[cs] Today the MSC kicked off with Wolfgang Iscshinger’s welcome remarks, which included a reference to the “encouraging” example set just hours before by US Secretary of State John Kerry and Russian Foreign Minister Sergei Lavrov. The pair announced early this morning an agreement to facilitate the delivery of humanitarian aid to besieged areas in Syria and to cease hostilities within a week. But there remains widespread skepticism about the proposal. Some fear that the agreement - if it is indeed implemented - would in effect grant Russia one more week to try to deliver the Assad regime its most important victory yet in the war: Aleppo.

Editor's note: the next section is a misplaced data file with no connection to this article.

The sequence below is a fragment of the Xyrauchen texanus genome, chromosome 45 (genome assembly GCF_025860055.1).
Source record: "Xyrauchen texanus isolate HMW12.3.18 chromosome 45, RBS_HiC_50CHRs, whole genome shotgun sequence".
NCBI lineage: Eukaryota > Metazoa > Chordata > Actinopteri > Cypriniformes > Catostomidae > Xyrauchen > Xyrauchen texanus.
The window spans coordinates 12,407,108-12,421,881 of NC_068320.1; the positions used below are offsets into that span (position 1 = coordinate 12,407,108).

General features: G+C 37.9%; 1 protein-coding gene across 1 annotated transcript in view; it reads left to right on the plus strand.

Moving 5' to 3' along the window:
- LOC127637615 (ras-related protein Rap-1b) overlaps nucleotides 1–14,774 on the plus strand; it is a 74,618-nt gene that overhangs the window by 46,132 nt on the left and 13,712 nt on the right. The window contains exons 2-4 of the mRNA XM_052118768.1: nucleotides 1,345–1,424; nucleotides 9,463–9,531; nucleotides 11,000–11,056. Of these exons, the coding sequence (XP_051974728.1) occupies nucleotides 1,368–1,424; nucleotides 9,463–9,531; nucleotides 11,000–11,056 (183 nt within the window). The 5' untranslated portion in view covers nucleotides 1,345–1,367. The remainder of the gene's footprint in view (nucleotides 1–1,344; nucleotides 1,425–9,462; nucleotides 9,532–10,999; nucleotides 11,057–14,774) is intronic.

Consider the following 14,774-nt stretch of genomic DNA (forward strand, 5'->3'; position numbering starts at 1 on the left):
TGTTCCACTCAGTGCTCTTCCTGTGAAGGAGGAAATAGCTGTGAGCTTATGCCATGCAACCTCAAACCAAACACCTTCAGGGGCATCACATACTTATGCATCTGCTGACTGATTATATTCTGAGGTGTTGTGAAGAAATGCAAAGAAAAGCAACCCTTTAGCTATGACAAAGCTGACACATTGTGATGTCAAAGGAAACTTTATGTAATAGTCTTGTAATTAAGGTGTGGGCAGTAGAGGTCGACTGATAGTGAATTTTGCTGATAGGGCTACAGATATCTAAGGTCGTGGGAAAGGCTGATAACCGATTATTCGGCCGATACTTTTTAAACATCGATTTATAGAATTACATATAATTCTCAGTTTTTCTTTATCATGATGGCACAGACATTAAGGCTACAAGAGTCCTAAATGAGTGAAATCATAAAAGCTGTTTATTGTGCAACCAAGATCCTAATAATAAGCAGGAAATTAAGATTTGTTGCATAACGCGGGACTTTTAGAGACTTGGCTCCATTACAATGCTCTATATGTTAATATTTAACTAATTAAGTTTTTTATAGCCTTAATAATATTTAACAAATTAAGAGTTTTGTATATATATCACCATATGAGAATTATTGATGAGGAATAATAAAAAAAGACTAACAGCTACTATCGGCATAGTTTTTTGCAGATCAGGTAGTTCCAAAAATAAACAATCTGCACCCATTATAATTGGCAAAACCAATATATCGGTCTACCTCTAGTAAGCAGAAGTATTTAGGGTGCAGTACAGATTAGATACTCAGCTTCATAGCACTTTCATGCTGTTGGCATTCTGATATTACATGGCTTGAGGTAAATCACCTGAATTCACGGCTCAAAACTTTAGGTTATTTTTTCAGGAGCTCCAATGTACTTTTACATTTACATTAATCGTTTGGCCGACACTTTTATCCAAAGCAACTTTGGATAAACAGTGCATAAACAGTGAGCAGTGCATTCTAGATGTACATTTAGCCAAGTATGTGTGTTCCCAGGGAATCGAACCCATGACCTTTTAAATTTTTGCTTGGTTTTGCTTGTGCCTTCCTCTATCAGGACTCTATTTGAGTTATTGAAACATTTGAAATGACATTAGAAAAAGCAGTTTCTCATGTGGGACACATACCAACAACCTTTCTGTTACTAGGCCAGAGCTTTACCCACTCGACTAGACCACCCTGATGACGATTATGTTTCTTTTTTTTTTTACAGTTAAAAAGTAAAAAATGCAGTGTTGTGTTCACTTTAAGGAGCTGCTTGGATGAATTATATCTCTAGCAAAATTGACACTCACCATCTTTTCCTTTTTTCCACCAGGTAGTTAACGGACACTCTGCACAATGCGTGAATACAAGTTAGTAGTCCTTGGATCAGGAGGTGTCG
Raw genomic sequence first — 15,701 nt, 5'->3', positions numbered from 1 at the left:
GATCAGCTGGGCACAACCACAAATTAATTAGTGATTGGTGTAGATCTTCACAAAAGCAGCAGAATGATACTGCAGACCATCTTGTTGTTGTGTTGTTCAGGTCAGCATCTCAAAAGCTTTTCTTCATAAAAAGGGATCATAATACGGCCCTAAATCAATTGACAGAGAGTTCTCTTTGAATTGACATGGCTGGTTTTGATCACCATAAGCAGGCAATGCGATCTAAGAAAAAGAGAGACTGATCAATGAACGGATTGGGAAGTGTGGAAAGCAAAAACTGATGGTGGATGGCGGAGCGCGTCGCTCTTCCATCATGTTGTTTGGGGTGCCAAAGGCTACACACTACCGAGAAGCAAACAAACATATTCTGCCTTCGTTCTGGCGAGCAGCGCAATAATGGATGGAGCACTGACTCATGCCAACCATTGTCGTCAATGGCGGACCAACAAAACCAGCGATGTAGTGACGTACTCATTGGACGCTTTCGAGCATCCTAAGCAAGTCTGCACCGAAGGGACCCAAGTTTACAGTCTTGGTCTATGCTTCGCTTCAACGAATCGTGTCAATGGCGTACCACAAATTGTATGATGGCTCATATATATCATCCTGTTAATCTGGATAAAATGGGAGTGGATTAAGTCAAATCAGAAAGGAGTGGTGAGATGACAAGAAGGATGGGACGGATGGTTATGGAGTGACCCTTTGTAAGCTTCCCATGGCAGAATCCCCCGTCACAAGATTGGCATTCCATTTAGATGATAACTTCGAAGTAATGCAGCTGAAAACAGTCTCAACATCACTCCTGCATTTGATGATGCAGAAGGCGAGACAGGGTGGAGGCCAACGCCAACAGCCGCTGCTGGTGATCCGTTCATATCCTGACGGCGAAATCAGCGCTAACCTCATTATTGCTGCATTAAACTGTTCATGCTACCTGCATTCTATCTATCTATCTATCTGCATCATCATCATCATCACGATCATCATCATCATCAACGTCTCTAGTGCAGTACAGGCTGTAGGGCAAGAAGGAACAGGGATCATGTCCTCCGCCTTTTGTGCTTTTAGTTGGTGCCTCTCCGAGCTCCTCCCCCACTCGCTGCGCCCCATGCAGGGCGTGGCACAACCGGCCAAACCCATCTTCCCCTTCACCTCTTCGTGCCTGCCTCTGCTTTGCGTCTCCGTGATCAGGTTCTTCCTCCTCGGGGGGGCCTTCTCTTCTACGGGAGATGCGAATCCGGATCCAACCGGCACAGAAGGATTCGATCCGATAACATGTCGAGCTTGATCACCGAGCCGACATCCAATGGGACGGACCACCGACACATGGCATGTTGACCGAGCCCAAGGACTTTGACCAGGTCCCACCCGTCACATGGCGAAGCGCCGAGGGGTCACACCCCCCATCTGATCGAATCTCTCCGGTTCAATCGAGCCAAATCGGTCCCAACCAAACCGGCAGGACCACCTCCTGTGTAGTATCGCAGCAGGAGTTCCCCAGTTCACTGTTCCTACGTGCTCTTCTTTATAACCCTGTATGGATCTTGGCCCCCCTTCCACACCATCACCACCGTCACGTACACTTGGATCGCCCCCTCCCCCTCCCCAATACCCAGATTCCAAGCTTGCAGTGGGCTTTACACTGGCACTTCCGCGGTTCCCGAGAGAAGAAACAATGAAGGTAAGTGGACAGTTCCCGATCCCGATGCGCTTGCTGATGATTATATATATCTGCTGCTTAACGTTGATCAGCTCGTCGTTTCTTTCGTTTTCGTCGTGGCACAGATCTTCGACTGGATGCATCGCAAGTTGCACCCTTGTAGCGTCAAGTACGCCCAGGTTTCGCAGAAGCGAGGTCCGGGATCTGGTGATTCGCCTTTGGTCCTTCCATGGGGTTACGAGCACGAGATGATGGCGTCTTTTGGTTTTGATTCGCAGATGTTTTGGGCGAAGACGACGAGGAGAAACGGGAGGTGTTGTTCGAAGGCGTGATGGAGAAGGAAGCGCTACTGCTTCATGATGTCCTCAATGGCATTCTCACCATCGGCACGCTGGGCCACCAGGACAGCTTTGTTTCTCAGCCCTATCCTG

Many of the conference's subsequent speakers maintained the focus on the threat of ISIS in Iraq and Syria, although Jordan’s King Abdullah reminded the audience that combatting extremism requires a global effort that goes beyond the Middle East to also encompass Africa and Asia. Iraqi Prime Minister Haider Al-Abadi highlighted Iraq’s successes in fighting ISIS, saying “we have liberated more than half of what was occupied by Daesh,” but warned that the collapse in oil prices risks causing other kinds of collapses, especially in a country like Iraq where 90% of the budget depends on oil. The speaker who offered the most concrete - albeit difficult to implement - policy recommendations aimed at targeting the root causes of ISIS was Saudi Foreign Minister Adel bin Ahmed Al-Jubeir. Jubeir said that in order to defeat ISIS, the international community must deal with "two elephants in the room": first, that the brutal rule of the Assad regime, which must be brought to an end; and second, that the reforms that Abadi proposed in mid-2015 aimed at creating a more inclusive Iraqi state must be implemented. Iranian Foreign Minister Javad Zarif later chided Saudi Arabia for what he called a policy of “exclusion” including efforts to shut out Iran from the Syria peace talks.